The Perils of Springtime Doggy Doo Doo
The Cassiar area got lots of snow every winter. During their travels humans created footpaths in the snow. People always walk in the middle of the paths, creating basically a hardened ridge, like an "A-Frame roof". The risk of falling over if you stepped off the centreline got higher as the snow got deeper. Dogs, being shorter legged, generally confined ALL of their outdoor activities to the footpaths. Ron Schmidt, a former resident of Quartz Creek, a "suburb" of Cassiar, shared these memories that are sure to hit home.
The trouble with dogs taking winter dumps is that when the snow was too deep they did it on the conveniently packed-down foot trails. In Quartz Creek the snow was always too deep after October and, unlike Cassiar, had plenty of winter short-cuts and pathways to outhouses, wood sheds, and whatnot.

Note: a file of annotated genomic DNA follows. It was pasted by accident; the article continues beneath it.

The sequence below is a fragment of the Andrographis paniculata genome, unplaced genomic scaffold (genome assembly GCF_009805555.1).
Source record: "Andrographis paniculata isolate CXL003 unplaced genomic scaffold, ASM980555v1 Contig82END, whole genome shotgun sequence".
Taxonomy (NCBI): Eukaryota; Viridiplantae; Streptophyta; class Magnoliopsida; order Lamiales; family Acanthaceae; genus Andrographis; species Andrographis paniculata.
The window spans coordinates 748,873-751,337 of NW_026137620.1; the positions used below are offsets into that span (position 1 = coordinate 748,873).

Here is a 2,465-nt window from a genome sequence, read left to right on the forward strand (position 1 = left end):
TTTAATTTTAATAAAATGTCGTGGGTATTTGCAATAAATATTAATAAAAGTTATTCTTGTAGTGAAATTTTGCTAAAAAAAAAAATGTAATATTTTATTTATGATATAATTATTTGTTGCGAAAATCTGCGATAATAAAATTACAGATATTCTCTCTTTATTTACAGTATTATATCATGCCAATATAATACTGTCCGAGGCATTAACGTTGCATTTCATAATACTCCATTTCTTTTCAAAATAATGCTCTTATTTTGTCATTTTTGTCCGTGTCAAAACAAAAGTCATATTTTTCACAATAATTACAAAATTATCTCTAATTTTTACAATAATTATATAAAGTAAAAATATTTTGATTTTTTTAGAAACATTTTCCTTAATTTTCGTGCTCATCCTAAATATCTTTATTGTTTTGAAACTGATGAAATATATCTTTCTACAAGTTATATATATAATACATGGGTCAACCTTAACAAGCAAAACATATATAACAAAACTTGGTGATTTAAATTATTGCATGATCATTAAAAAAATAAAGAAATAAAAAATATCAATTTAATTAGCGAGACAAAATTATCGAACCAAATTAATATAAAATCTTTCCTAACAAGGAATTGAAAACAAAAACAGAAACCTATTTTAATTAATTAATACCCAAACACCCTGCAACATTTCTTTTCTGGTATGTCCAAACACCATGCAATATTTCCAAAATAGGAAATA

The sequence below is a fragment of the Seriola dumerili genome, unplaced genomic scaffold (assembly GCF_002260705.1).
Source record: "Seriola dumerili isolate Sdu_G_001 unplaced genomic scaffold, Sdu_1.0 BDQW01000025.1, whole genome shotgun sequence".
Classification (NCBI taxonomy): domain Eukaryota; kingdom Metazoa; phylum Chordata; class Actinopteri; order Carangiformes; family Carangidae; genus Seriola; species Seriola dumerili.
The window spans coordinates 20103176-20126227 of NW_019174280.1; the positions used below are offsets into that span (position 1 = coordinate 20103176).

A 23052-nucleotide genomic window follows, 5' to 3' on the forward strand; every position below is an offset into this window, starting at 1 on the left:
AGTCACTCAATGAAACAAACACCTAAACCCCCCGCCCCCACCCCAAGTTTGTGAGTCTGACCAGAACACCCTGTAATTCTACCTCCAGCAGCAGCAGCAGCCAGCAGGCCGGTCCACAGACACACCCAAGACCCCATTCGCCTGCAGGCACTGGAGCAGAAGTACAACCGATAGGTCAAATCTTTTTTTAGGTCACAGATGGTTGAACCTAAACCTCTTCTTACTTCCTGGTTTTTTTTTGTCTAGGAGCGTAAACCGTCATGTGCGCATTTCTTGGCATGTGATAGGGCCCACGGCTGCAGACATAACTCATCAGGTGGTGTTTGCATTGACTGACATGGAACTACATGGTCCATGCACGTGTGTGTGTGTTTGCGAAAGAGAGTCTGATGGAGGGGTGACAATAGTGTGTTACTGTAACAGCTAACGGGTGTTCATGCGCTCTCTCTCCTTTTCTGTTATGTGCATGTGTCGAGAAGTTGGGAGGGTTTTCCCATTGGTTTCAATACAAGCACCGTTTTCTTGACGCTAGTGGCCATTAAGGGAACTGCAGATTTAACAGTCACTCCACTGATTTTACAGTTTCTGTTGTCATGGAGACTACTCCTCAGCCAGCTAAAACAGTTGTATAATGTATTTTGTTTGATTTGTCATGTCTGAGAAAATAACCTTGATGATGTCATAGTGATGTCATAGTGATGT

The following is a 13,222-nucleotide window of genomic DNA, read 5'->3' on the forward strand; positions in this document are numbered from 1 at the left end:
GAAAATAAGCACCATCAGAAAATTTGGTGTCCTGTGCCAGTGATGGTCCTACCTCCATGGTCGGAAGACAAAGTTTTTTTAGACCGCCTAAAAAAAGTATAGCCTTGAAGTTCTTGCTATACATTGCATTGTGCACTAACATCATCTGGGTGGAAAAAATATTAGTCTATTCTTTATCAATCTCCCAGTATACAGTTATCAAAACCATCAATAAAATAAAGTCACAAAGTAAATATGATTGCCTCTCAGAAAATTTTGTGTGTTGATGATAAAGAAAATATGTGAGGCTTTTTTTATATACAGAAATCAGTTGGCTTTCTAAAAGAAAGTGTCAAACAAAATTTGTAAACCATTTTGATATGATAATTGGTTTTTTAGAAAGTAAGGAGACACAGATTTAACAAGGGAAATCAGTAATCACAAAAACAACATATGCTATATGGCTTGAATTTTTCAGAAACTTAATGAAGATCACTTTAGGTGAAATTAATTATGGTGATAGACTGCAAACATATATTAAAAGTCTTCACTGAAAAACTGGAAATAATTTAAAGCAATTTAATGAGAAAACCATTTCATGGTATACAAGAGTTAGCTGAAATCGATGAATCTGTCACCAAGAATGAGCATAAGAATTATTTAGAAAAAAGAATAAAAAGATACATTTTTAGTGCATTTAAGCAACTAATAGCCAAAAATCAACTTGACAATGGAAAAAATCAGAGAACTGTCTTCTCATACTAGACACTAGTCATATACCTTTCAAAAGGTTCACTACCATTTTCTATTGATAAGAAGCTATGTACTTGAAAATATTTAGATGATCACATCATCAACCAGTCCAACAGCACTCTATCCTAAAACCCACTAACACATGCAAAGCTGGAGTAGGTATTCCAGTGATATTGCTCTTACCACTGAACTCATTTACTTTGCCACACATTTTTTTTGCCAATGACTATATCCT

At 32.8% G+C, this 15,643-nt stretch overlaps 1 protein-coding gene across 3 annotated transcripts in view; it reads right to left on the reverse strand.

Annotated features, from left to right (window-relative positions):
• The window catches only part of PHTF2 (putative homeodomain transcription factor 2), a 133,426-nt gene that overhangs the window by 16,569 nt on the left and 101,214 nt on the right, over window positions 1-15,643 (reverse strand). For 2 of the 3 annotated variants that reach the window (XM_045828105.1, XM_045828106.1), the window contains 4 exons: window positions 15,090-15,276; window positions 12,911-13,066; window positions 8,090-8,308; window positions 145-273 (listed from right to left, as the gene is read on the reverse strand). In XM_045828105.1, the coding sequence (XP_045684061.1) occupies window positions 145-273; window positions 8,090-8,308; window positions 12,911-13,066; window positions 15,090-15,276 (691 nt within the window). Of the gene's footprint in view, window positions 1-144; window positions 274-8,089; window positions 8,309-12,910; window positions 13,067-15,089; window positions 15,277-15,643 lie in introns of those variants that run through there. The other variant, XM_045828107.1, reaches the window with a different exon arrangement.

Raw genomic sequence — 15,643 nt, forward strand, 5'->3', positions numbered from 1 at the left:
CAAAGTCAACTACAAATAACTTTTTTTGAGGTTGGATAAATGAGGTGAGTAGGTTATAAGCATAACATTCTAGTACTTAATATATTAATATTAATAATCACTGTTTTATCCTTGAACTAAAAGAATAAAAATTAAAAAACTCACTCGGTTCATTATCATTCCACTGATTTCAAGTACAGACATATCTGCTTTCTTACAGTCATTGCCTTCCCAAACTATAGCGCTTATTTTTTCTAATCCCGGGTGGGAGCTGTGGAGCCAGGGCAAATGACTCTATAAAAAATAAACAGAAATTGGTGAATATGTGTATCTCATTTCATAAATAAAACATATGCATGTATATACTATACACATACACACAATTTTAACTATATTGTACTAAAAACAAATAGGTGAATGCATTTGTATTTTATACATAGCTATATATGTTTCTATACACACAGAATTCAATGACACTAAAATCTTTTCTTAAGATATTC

When spring arrived and the trails softened up, they gradually lost their styrofoam-like rigidity and, with increasing frequency as the weather got warmer, gave way to our footsteps. We Creekers would have to walk along them very gingerly, hoping for the best and fearing the worst.
Inevitably, a foot would break the surface and sink down two or three feet, throwing us off balance and dragging our thighs and hips down to the surface level... where piles of formerly stratified dog shit had been concentrated and exposed by the melting snow. The only guaranteed protection was a pair of hip waders, unless you didn't mind getting your snowshoes all fouled up, that is. The high silliness factor prevented deployment of both solutions. We all preferred the risk of getting smeared with shit than looking silly.
When all the snow was gone the concentrated strips of shit remained, but at least then we could walk around them. Didn't look or smell too pretty though. Eventually the rain washed it all away by early summer. Thank God it rained a lot up there (bet you never expected anyone to say that!).
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